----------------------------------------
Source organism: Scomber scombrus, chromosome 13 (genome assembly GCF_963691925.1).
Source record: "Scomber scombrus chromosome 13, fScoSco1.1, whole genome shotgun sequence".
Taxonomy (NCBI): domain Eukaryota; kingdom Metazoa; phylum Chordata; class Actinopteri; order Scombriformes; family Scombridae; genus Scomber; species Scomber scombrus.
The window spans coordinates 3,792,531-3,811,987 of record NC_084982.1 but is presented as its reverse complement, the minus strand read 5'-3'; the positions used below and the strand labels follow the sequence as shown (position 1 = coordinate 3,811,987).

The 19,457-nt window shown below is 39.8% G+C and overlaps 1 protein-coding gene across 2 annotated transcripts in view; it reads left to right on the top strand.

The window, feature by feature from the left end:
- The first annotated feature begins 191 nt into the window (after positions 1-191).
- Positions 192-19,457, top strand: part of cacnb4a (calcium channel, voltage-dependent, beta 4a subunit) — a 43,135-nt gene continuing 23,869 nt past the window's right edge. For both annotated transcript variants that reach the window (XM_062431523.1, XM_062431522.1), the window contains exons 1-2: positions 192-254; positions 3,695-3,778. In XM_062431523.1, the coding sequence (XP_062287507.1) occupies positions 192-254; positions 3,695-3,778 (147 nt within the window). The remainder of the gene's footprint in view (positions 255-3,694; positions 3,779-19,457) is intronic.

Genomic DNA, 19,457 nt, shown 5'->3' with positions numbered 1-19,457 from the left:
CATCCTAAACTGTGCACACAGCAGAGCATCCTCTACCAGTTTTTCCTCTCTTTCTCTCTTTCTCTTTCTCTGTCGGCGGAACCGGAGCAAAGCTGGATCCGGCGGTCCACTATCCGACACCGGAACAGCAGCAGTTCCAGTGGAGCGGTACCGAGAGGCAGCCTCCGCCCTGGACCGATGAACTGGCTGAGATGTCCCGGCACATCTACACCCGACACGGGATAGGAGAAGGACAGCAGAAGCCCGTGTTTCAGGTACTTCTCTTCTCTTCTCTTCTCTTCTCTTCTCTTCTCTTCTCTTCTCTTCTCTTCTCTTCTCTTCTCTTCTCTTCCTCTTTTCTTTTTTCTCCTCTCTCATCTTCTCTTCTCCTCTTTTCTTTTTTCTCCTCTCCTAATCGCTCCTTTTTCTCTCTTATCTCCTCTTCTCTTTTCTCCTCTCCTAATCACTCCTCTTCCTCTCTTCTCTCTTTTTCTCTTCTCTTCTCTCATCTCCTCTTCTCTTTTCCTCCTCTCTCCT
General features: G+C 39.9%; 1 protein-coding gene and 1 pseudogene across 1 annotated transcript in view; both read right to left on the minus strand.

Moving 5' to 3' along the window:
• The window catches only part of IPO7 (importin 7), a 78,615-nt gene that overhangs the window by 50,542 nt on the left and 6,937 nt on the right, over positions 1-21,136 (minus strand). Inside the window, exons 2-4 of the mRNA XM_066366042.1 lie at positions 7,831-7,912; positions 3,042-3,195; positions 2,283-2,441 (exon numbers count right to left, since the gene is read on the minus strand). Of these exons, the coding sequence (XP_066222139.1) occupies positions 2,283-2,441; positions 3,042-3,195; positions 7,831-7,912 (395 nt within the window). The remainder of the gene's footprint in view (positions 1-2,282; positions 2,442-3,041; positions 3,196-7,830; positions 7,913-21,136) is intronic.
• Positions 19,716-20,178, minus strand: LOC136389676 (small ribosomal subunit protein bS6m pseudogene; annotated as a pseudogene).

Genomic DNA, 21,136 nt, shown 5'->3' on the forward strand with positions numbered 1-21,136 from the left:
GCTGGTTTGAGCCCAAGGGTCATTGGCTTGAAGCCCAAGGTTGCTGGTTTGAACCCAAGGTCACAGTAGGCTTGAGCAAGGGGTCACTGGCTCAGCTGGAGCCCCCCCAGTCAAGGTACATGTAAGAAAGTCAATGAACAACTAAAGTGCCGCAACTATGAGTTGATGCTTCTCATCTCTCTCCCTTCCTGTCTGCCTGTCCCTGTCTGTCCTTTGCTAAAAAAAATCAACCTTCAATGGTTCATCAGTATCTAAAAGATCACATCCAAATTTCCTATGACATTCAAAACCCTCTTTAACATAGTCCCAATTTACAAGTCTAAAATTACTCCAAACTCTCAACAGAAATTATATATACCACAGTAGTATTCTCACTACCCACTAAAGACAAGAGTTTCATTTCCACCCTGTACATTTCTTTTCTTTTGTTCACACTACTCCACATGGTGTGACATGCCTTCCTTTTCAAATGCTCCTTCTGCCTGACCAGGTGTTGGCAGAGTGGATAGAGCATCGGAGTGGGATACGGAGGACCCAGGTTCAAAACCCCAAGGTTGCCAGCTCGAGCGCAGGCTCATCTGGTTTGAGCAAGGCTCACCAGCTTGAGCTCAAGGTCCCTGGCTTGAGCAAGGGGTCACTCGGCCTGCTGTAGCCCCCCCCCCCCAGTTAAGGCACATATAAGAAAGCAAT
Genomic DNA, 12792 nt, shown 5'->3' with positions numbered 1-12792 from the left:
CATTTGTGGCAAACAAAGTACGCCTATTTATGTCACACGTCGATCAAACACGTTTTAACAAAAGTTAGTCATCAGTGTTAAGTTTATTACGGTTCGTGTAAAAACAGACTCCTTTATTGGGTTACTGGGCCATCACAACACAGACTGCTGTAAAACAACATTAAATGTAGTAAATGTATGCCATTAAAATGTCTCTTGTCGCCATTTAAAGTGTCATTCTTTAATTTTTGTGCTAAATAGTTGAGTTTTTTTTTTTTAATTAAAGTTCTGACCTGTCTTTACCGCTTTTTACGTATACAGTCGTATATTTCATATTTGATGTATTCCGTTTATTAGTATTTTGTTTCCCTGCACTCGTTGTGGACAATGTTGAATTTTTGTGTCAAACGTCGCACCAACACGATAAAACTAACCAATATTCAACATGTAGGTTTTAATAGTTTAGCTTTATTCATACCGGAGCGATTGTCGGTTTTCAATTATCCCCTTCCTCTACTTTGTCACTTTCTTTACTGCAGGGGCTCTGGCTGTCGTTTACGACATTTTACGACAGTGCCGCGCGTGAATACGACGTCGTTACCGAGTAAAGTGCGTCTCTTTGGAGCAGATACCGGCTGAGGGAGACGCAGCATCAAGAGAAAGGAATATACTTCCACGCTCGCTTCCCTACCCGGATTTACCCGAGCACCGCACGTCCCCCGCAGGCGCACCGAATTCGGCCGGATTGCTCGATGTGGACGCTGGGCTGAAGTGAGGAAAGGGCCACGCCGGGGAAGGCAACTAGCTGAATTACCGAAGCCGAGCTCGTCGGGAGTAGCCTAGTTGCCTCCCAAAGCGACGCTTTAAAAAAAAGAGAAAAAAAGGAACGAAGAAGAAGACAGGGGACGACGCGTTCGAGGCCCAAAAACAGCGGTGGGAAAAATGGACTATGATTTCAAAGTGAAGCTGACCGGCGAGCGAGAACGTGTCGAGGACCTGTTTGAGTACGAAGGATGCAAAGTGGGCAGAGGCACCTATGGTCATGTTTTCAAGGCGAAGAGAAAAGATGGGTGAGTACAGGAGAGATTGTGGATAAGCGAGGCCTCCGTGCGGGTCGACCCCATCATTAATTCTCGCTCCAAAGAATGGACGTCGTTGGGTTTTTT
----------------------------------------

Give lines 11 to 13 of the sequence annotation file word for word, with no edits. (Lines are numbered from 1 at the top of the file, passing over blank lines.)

General features: G+C 39.9%; 1 protein-coding gene and 1 pseudogene across 1 annotated transcript in view; both read right to left on the minus strand.

Moving 5' to 3' along the window:
• The window catches only part of IPO7 (importin 7), a 78,615-nt gene that overhangs the window by 50,542 nt on the left and 6,937 nt on the right, over positions 1-21,136 (minus strand). Inside the window, exons 2-4 of the mRNA XM_066366042.1 lie at positions 7,831-7,912; positions 3,042-3,195; positions 2,283-2,441 (exon numbers count right to left, since the gene is read on the minus strand). Of these exons, the coding sequence (XP_066222139.1) occupies positions 2,283-2,441; positions 3,042-3,195; positions 7,831-7,912 (395 nt within the window). The remainder of the gene's footprint in view (positions 1-2,282; positions 2,442-3,041; positions 3,196-7,830; positions 7,913-21,136) is intronic.